Wednesday, October 21, 2009

The Show Must Go On - August 9, 2009

Life is good. I have a job interview tomorrow at the MTC to see if they want to hire me in place of being a volunteer (doing similar to what I’ve been doing the last few months). I still don’t know what my plans are for life after September. And I don’t even know where to look… but I guess I’ll be patient, send out a resume, and keep my spiritual eyes and ears open. My cousin enters the MTC this Wednesday – she’s going to the Argentina Rosario Mission. I will be somewhere in the mountains of Idaho… hopefully receiving revelation to direct the course of my life forever (or at least the next few months).

Both the Deseret News and the Salt Lake City Weekly came to review the Pirates of Penzance on Friday. We perform every Friday, Saturday, and Monday in August. I knew they were coming, but that didn’t change the anxiety that grew from their presence. In the acting world, newspaper reviews are viewed with a sort of awed reverence. A great review can boost your spirits and make the play incredible because you believe what the reviewer wrote… and a bad review, while it probably will also sell tickets, can cause you to reflect on your acting and “prove the reviewer wrong.” Each of our performances thus far had included one or two minor technical issues (as they always do) and we wondered if there would be any problems with this one.

It didn’t help that I had taken my costume home to wash the makeup out of the collar and had forgotten to bring it with me to the theatre. When I realized that, it was 6:09. It takes an hour to get back to Provo and an hour to return to Salt Lake. There was no way I could get my costume. Thankfully, the Lord reminded me that my grandmother was attending the performance and I asked her to pick it up on her way. As I waited and watched the clock tick closer and closer to show time, I realized I had two options. I could either hyperventilate, tell everyone I had forgotten my costume and ruin their spirits, and wait for it to get there, or get everything else ready, help everyone warm up their voices, assure them if they asked that my grandmother was bringing my costume, and wait for it to get there. I chose the latter, and a wave of peace washed over me. Perspective is a powerful thing! Five minutes before the show started, my cousin ran in carrying two puffy white shirts. Perfect timing.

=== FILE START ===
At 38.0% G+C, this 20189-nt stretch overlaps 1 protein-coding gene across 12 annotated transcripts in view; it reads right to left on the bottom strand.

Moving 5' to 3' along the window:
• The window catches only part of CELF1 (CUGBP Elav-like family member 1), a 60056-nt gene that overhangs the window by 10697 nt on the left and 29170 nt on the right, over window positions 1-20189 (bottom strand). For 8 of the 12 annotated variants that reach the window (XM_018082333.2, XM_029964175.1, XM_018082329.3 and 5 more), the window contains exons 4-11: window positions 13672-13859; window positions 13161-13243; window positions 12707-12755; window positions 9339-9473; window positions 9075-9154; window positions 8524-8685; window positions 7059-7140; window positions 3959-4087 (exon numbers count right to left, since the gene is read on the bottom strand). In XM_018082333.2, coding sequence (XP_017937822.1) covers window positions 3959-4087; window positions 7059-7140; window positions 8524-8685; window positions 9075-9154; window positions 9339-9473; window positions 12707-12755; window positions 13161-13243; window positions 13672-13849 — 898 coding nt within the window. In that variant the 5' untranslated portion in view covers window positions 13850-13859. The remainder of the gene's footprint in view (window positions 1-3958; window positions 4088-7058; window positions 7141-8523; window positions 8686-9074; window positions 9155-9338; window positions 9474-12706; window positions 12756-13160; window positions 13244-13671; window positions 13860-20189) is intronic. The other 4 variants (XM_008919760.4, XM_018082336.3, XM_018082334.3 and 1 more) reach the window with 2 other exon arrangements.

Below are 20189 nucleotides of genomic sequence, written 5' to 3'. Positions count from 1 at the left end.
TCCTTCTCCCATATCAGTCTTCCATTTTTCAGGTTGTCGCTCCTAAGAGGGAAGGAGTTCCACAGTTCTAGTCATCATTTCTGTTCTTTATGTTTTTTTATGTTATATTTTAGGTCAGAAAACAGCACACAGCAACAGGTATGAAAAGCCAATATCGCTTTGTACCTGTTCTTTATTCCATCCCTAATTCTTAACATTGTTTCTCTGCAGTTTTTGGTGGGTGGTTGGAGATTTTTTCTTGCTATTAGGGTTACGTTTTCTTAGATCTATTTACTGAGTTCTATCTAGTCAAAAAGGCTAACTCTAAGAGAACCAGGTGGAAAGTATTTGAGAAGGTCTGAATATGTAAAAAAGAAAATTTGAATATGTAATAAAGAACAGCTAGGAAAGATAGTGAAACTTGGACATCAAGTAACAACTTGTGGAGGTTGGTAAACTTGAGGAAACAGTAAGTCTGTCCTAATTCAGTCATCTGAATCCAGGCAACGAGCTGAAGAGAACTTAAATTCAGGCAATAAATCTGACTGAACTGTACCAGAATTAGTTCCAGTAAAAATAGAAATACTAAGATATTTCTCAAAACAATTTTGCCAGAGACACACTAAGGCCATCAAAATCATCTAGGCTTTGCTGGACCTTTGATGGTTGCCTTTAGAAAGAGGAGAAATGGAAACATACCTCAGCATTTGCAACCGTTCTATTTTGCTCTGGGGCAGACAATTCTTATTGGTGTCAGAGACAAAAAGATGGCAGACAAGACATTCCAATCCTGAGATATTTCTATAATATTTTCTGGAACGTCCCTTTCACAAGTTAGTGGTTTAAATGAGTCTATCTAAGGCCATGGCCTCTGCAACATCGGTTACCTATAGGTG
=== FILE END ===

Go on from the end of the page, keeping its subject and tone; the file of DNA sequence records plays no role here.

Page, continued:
Early in the musical, I have a somewhat angry song where I berate Ruth (my former nursemaid) for deceiving me. That same night, about halfway through the song, a massive fly that had been flying around began to land on our faces – right in the middle of our foreheads. It landed on my face, then flew away and landed on Ruth’s face, then back to my face, then back to her face. At first, I was able to ignore it – I thought, “I’m an actor – I can ignore a fly and keep going with the scene.” But it continued to land on us – and always on our faces! I finally tried to swat it away, the audience laughed, and I realized that they were paying more attention to the fly than they were to us! The scene ended, I sent Ruth away, and the audience applauded our performance. The fly then landed on my face again – right between my eyes. I brought both hands up and, miraculously, was able to hit it hard enough that it was stunned on the floor, where I summarily stomped it with my boot. The audience roared, and their applause was huge – much more than at the end of the song we had just finished.